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Monstrous markets – neo-liberalism, populism and the demise of the public university
John Holmwood and Jan Balon

Afterword: monstrous markets – neo-liberalism, populism and the demise of the public university John Holmwood, Jan Balon There is a crisis in the idea of the university. It has emerged from the application of neo-liberal policies which have reduced the public values of the university to instrumental purposes. This poses a considerable threat to liberal education (Brown, 2015, Collini, 2012; Ginsberg, 2011; Holmwood, 2011; Nussbaum, 2010). In the UK, government ministers and policy advisers seek a ‘cultural’ change directing academic research and student

in Science and the politics of openness
Open Access (free)
Pleasantville and the textuality of media memory
Paul Grainge

conservative attack on educational and artistic standards, represented in Bloom’s 1987 jeremiad on American liberal education, The Closing of The American Mind, and in Kramer’s various media pronouncements on political correctness in the arts. 19 Troubled by the so-called ‘politicisation of the academy

in Memory and popular film
The educational vision of John McGahern
Kevin Williams

vision of education and of the shaping of identity to be found in his writing is not an idiosyncratic one – it is consistent with much of the best thought within the tradition of liberal education. Indeed, his view of schooling is very close in spirit to that of Michael Oakeshott, one of the most notable philosophers of education of the twentieth century.5 McGahern also shows that not all learning takes place with school or within institutions of formal education, and the following are some distinctions that may help us to understand his educational journey. These are

in John McGahern
Abstract only
Tim Shaw

Inns and music derives from Fortescue’s accounts of the recreations of the Inns’ members, where a ‘smattering of a liberal education’ could be gained. It was, Fortescue maintained, ‘like a school of all manners that nobles learn. There they learn to sing and exercise themselves in every kind of harmony. They also practice dancing and all games proper to noblemen, just as those in the king’s household

in Gentry culture in late-medieval England
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The Veda as an alternative to the Bible
Dorothy Figueira

, India, What Can It Teach Us? , p. 112: ‘I maintain that to everybody who cares for himself, for his ancestors, for his history, or for his intellectual development, a study of Vedic literature is indispensable; and that, as an element of liberal education, it is far more important and far more improving than the reigns of Babylonian and Persian kings, yea even, than the dates and deeds of many of the kings of Judah and Israel.’ 64

in Chosen peoples
Abstract only
Carolyn Steedman

to Thucydides. In 1742, Thomas Broughton high-handedly insisted that ‘She is usually represented under the form of a young woman, crowned with laurels, holding a trumpet in her right hand, and a book in her left, with the name of Thucydides written in it.’77 In her 1792 book for the girls’ educational market, Mrs Taylor of Manchester said the same.78 Taylor had done well, thought the Critical Review, in providing ‘a general knowledge of objects subservient to liberal education … particularly useful to young ladies, 76 Thucydides, The History of the Peloponnesian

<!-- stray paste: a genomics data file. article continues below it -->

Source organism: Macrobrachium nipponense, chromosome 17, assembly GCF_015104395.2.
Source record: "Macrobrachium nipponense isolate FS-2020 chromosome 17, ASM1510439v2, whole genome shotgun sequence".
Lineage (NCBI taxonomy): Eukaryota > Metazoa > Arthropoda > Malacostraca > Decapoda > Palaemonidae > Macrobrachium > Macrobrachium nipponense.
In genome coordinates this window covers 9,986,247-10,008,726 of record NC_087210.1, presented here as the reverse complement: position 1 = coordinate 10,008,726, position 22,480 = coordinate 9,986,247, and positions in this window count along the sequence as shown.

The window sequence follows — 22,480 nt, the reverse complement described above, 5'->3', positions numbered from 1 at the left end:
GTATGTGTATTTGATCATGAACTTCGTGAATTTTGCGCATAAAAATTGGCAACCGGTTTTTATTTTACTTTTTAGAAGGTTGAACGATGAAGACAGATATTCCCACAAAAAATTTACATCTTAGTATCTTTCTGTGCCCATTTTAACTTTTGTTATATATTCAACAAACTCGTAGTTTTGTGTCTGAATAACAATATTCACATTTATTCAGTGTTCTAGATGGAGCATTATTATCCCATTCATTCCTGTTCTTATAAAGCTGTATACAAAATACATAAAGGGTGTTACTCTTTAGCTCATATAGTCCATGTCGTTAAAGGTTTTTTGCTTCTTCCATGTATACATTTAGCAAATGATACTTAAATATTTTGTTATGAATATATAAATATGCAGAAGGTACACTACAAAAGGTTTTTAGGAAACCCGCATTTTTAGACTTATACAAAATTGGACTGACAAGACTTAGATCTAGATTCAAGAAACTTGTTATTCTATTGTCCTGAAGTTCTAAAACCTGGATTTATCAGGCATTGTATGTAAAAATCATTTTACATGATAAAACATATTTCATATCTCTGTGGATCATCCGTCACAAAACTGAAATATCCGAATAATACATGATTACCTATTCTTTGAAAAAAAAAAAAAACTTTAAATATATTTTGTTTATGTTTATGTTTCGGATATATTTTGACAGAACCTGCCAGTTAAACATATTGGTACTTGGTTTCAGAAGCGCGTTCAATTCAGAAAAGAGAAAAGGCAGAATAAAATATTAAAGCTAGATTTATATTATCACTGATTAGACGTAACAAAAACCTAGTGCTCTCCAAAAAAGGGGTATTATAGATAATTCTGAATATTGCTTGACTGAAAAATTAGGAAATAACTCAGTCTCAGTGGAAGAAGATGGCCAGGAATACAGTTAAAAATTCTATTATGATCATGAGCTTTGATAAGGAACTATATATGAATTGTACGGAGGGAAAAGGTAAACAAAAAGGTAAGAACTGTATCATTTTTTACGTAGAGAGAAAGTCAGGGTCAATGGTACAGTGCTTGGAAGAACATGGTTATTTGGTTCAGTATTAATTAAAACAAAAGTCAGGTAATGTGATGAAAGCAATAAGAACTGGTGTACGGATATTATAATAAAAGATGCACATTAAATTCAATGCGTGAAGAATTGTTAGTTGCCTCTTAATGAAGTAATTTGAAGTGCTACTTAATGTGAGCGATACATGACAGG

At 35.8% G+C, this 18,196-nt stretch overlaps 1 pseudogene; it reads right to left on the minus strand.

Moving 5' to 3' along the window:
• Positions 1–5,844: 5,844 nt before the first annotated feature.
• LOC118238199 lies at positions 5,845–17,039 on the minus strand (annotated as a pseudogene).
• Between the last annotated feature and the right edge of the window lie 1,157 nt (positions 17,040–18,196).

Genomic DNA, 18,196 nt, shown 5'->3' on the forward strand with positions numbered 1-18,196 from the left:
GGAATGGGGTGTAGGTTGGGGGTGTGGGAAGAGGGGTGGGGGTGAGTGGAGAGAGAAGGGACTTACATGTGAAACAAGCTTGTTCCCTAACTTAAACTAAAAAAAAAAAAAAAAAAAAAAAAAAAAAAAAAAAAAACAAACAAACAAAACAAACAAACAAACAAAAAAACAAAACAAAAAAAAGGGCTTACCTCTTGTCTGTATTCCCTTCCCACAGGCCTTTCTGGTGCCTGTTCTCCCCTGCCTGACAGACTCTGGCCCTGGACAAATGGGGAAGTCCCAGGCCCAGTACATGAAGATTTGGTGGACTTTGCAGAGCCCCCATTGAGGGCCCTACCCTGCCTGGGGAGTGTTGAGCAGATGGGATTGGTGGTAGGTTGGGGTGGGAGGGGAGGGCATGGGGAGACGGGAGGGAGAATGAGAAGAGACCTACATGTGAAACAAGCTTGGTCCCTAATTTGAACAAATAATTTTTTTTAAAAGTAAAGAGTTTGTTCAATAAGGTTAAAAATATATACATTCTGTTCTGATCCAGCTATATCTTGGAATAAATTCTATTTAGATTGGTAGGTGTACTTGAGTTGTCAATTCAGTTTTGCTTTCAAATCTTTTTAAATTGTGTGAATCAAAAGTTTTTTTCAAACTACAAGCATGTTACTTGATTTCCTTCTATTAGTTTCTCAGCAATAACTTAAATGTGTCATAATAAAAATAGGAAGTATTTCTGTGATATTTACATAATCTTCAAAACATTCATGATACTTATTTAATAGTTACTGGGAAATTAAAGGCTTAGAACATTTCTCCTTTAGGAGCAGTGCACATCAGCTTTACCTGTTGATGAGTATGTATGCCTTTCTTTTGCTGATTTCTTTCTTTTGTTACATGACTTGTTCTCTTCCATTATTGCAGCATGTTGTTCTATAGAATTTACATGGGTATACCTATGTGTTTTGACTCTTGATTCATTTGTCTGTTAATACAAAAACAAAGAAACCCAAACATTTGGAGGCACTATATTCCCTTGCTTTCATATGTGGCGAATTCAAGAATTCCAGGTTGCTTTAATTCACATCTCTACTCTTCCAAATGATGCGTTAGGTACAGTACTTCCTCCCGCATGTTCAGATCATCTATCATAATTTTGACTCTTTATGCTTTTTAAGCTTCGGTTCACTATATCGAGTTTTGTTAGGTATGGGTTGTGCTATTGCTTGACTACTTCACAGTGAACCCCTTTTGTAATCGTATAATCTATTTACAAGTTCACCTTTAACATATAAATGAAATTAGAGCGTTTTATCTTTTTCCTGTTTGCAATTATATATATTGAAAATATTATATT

in Poetry for historians
Emily J. Manktelow

situation in these Islands, could you be more effectually accomplishing your Mission’. 39 The Directors also joined in these assurances. The good, resulting from an Institution like this … may be expected … not only to be visible in the further progress of the Mission, but also felt in the effects of a systematic and liberal education, upon civil society throughout the islands. We therefore strongly recommend, that … you will continue to make the superintendence of the Academy your chief business; and

in Missionary families
Abstract only
Andrew Ginger

, Poetics of Character: Transatlantic Encounters 1700–1900 (Cambridge: Cambridge University Press, 2013), xi–xii. 13 Martha Nussbaum, Cultivating Humanity: A Classical Defence of Reform in Liberal Education (Cambridge, MA: Harvard University Press, 1997), 67. 14 David Cannadine, The Undivided Past: History Beyond Our Differences (London: Penguin, 2013), Kindle edition, loc. 4716. 15 The title of a recent, major study of Krausism in Spain underlines how the emphasis tends to stray to nation building even where general philosophical ambitions are carefully considered

in Spain in the nineteenth century
Joe Earle, Cahal Moran, and Zach Ward-Perkins

economics curricula and the CORE syllabus are. In the next chapter, we argue that the answer to the problems of economics lies in the idea of a liberal education and outline the challenges of achieving meaningful reform. Notes  1 This quote comes from a letter that Tirole wrote in response to interesting developments in France that are similar to ones in the UK that we discuss in this chapter. In France there are a very different set of institutional pressures on universities but there has been a similar homogenisation of economics education. In reaction to this, and to

in The econocracy
Brian Elliott

subordination of popular education to economic imperatives made one thing abundantly clear: the working class could not expect to be indulged in any desire for intrinsic self-development. The injury thereby inflicted upon the British working class has been as profound as it has been lasting. Coming on the heels of the 1867 Reform Act which expanded the franchise, the 1870 Education Act created from the first a highly divisive image of national education. On the one hand, the middle and upper classes could aspire to a ‘liberaleducation; on the other, the lower classes would

in The roots of populism